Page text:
From smartphones and GoPros, to engineer-designed earplugs, there’s no doubt that technology has drastically changed the way we experience live music. Festival promoters have been quick to recognize this shift, finding creative ways to capitalize off of the convenience it offers their customers. When something as awesome as cashless payment via a wristband means a 20% bump in spending, and fan-facing WiFi means attendees can connect with their friends and promote your brand, it really seems like a win-win.
Some, however, are seeing something more sinister in recent tech-related festival news. Earlier this month there was the Holy Ship! incident, when it was reported that ticketed fans were being blacklisted due to drug-talk discovered via secret online monitoring. Now ninety thousand rock fans have been unwittingly biometrically scanned, their faces run against a police database.
Last week, police in Leicestershire, England accidentally announced that they would be using facial recognition software at the city’s rock-centric Download music festival. In an interview with a police news site, Detective Constable Kevin Walker was quoted as saying, “Strategically placed cameras will scan faces at the Download Festival site in Donington before comparing [them] with a database of custody images from across Europe.” When Noisey, tipped off by local paper The Register, broke the news, people took to Twitter to express their outrage:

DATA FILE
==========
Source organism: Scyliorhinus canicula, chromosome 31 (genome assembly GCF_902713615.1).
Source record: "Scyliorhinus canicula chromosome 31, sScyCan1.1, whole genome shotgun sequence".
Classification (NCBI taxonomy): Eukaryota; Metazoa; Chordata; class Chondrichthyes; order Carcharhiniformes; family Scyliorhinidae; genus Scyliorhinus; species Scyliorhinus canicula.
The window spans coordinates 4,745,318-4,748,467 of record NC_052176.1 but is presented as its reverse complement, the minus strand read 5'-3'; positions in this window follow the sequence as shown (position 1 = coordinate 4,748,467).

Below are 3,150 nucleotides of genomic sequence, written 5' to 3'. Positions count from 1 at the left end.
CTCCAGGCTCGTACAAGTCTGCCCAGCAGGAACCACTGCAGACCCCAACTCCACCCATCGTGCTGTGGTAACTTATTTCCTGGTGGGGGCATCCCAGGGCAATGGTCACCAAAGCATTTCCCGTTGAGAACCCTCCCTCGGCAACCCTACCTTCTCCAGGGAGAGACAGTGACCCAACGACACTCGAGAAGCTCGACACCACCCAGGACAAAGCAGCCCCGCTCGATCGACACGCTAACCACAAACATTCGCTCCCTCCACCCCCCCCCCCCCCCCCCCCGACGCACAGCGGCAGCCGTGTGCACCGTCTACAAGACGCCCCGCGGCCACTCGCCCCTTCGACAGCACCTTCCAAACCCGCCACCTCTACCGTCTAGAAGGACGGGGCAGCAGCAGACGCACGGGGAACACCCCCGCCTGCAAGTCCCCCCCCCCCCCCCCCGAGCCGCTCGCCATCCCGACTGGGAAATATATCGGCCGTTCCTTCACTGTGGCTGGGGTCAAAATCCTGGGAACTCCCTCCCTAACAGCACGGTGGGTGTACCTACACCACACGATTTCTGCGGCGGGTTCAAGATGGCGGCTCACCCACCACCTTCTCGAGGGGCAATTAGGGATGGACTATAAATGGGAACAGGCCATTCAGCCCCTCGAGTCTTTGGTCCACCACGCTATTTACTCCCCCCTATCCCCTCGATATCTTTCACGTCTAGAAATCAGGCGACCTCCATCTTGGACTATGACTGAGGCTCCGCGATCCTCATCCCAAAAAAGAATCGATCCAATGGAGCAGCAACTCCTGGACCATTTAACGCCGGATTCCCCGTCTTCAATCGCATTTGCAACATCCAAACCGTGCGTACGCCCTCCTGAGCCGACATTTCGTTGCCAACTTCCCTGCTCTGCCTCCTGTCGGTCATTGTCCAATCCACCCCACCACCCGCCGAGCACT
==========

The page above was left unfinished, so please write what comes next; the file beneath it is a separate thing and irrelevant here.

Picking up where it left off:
A chilling new phrase for your vocabulary: “strategic facial recognition surveillance.” http://t.co/LytqFthGPU
— Grady Booch (@Grady_Booch) June 15, 2015
— Adam Banks (@adambanksdotcom) June 13, 2015
It turns out that as many as ninety thousand attendees may have had their faces biometrically scanned by special cameras and run against that database. The police department, which had been upset that the news had leaked prior to the concert, announced today that all of the information it gathered has been destroyed but did not give any related arrest or crime figures. Chief Superintendent Chris Haward told the BBC that “The software provided an efficient and effective way of picking known offenders out of a crowd – something that officers would previously have been done using paper briefing.”